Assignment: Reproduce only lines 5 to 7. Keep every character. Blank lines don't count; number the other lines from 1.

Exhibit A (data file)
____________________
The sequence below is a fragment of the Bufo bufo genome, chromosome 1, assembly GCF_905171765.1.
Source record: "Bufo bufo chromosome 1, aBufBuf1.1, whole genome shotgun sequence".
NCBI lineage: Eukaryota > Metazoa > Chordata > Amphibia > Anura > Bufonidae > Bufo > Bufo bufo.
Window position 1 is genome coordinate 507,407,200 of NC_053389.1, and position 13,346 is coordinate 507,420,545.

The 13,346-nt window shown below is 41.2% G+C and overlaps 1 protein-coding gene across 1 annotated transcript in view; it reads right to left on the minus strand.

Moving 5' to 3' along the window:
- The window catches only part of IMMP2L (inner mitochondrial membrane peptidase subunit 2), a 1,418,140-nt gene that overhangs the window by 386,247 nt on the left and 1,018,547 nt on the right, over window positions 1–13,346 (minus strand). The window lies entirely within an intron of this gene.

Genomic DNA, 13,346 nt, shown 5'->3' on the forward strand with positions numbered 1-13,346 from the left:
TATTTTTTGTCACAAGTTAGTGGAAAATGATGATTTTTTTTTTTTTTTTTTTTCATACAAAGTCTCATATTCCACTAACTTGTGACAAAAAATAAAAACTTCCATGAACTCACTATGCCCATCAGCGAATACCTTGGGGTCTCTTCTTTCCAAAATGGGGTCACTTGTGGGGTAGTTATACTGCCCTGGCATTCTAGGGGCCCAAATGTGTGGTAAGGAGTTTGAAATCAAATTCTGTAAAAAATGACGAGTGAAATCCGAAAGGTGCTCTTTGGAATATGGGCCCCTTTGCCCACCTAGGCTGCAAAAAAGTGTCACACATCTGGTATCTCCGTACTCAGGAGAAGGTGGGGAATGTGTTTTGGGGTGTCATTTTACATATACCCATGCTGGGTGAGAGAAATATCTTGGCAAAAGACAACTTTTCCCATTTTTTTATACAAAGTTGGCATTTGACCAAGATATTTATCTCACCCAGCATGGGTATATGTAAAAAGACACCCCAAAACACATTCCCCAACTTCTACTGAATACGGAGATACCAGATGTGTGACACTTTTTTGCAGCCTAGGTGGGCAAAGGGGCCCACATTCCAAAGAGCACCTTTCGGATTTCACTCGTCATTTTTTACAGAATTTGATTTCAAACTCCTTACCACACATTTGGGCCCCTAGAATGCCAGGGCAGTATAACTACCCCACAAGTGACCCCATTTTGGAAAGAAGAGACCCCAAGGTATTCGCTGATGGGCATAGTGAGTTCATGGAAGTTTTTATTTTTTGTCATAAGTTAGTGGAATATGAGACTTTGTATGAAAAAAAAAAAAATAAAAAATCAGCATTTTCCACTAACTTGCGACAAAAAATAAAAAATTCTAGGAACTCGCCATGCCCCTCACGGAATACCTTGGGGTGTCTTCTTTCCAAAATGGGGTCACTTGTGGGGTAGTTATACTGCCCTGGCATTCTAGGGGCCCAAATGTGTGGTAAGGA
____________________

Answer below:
The 13,346-nt window shown below is 41.2% G+C and overlaps 1 protein-coding gene across 1 annotated transcript in view; it reads right to left on the minus strand.

Moving 5' to 3' along the window:
- The window catches only part of IMMP2L (inner mitochondrial membrane peptidase subunit 2), a 1,418,140-nt gene that overhangs the window by 386,247 nt on the left and 1,018,547 nt on the right, over window positions 1–13,346 (minus strand). The window lies entirely within an intron of this gene.